Sunday, August 25

Up early. For breakfast, I had the “ashi fruit” I bought in town last night. It actually didn’t match the description I’d been given; it was more like a cross between fruit salad and cucumber. Not a big flavor, but very juicy and refreshing.

Then on the road again, ever northward. Ballina is really lovely as soon as you get out of the commercial district. I left the Pacific Highway and took the coastal road. The view of Lennox Head as I came through the hills was spectacular, with craggy cliffs giving way to long beaches. Morning light danced on the ocean, and everything is green and increasingly tropical. On through lovely, rapidly changing countryside–forest, coastal scrub, beaches, towns–to Byron Bay.

Byron Bay is a beachfront town famous for its splendid beaches–and for being the eastern most point of mainland Australia. The town and nearby Cape Byron are largely surrounded by national parks and nature reserves. It’s a lovely area, and a very popular holiday spot for Aussies.

I left the main highway and headed up a series of narrow, winding roads that led through parkland and out onto Cape Byron, a rugged point of land that stretches out into the ocean. At the tip of the cape is the Cape Byron Lighthouse, which was built in 1901.

Fun little bit of history: Cape Byron was named by Captain Cook (most stuff was on this side of Australia) in honor of his navigator, John Byron, who would in time become the grandfather of the great poet, Lord Byron. Because people who settled the area originally assumed the cape had been named for the poet, rather than the navigator, the town ended up with a lot of very literary street names: Tennyson, Browning, Marvell, Ruskin, Wordsworth, and so on. Made me smile.

I hiked around the splendid, craggy, green-clad cape for about an hour, photographing distant mountains veiled in mist, crashing waves below, rocky cliffs, curving white beaches, the lighthouse, and all the foliage.

Heading north once more, I regained the Pacific Highway, only to leave it again at Mooball, to follow the Tweed Coast Road–a blending of gorgeous horse properties, tacky beach communities, and glorious beaches and headlands.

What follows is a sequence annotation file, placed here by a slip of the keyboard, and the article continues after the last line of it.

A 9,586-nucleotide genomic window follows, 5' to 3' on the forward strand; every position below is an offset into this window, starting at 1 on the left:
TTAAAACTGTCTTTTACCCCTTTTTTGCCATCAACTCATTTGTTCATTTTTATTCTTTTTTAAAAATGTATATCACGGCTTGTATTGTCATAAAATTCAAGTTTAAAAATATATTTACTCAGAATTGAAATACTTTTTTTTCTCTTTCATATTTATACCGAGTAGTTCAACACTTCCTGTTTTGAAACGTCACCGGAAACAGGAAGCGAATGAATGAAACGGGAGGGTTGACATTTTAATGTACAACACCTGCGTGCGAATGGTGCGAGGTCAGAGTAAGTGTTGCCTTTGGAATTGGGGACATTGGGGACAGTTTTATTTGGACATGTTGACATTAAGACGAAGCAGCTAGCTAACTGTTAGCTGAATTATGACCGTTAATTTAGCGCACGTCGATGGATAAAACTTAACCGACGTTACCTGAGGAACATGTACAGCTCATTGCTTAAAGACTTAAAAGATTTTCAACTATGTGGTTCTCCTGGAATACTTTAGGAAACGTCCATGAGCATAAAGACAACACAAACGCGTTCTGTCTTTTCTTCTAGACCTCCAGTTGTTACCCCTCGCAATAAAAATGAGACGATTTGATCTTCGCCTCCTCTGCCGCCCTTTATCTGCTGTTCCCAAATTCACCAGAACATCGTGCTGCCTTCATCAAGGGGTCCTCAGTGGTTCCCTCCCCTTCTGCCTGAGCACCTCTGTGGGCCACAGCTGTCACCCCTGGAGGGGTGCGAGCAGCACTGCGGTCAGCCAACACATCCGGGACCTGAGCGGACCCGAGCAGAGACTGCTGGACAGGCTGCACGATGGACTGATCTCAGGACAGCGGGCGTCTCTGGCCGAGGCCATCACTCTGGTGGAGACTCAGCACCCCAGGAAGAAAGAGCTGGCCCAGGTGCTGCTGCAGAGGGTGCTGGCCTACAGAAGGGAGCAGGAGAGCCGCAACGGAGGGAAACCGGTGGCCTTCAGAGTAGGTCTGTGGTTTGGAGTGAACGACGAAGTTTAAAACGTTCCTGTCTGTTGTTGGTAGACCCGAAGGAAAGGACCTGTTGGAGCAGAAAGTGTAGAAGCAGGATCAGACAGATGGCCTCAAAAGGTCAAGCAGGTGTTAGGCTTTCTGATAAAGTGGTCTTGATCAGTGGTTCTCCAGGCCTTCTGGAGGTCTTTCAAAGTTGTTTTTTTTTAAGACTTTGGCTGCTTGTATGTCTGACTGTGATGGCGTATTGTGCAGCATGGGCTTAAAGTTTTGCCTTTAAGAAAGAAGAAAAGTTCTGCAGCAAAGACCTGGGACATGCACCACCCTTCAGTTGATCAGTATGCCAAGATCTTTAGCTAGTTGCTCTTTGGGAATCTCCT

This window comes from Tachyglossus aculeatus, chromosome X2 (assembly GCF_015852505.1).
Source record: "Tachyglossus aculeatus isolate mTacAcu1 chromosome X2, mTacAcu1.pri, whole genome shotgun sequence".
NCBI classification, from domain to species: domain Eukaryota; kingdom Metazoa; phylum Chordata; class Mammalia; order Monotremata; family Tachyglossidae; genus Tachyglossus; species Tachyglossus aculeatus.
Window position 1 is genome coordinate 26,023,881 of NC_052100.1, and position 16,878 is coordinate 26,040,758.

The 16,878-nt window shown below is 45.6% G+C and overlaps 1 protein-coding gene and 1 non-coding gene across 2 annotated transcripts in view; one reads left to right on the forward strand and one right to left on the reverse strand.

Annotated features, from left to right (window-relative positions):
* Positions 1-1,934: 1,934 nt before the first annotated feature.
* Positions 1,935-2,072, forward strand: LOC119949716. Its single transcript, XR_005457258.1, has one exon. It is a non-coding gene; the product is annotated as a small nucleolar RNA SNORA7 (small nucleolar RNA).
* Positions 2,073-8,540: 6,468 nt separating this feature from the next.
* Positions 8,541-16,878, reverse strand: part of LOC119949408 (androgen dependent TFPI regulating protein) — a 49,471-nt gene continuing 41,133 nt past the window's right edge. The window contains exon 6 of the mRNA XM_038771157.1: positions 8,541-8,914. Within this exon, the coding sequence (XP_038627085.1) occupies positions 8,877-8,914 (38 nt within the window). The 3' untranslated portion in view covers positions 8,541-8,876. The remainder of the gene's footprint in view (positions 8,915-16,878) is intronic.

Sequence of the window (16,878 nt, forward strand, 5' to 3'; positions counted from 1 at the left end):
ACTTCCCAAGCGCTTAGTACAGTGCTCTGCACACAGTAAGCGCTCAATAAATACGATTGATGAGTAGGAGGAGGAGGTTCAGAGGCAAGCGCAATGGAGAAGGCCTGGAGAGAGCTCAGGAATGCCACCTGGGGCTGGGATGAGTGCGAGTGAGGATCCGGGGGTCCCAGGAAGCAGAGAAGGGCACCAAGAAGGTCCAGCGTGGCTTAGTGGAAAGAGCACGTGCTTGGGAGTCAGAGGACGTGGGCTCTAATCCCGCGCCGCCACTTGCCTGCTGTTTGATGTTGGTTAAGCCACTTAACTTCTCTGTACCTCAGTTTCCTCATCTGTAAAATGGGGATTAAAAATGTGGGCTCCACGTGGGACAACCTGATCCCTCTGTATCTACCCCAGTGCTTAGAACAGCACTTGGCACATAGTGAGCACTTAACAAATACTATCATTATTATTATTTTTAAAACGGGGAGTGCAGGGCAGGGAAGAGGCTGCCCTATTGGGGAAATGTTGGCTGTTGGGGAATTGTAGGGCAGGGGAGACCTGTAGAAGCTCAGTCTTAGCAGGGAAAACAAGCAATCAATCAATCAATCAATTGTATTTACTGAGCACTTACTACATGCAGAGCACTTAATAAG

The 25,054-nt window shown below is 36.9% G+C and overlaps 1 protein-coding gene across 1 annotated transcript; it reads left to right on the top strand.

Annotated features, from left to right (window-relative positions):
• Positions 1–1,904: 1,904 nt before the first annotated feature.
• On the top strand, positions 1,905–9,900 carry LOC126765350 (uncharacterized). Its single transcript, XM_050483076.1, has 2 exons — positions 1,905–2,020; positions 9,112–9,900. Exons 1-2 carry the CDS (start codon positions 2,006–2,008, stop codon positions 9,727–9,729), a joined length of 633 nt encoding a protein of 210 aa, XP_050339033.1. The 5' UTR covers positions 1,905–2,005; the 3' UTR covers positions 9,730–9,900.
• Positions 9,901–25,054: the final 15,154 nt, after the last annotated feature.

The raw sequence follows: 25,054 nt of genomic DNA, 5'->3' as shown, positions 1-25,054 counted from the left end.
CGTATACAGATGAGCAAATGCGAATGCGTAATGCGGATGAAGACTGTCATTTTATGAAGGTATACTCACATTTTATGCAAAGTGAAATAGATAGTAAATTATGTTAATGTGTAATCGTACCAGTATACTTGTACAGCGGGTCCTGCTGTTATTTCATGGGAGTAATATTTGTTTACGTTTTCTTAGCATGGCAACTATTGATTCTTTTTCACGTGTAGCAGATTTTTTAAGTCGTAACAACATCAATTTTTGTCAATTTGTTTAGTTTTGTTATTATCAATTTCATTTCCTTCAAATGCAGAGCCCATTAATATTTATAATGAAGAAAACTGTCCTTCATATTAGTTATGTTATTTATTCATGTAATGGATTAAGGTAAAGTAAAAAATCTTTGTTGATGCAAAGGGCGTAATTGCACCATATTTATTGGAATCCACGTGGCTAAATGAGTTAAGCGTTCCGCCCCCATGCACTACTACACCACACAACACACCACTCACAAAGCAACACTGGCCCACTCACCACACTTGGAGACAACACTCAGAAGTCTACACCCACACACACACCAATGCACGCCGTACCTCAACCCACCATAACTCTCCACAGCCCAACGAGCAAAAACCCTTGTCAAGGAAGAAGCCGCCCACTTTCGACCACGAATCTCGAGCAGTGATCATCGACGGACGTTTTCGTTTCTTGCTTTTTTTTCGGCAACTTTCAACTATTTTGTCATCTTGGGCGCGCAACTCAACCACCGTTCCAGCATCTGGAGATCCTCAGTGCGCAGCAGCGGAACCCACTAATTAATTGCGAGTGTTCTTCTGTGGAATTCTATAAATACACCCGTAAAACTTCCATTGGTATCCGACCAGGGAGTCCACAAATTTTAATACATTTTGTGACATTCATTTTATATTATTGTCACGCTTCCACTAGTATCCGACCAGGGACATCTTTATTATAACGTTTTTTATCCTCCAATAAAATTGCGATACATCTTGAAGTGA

Before too much longer, I crossed the state border into Queensland, and a little before noon, I was in Currumbin. On my first trip to Australia, very early in my stay, I visited the wildlife sanctuary in Currumbin. It was my first immersion in the birds and wildlife of Australia. I’ve since seen more out bush, but I still wanted to return.

They had changed the name, from Currumbin Bird Santuary to Currumbin Wildlife Sanctuary, and there was a greater emphasis on animals this time—but it was still fabulous. The birds were abundant and dazzling, but the larger numbers of kangaroos and wallabies made my heart sing. There were lots of other animals, of course, including plenty of koalas (which I happily photographed), but the ‘roos and wallabies were all about, grazing amidst the visitors, and I was overjoyed. I spent about 2-1/2 happy hours wandering through the beautiful grounds, photographing trees, flowers, and critters. It was wonderful.

Byron Bay

Byron Bay

Cape Byron Lighthouse

Cape Byron Lighthouse

Advertisements

Leave a comment

Filed under Australia, Geography, History, Nature, Travel

Leave a Reply

Fill in your details below or click an icon to log in:

WordPress.com Logo

You are commenting using your WordPress.com account. Log Out / Change )

Twitter picture

You are commenting using your Twitter account. Log Out / Change )

Facebook photo

You are commenting using your Facebook account. Log Out / Change )

Google+ photo

You are commenting using your Google+ account. Log Out / Change )

Connecting to %s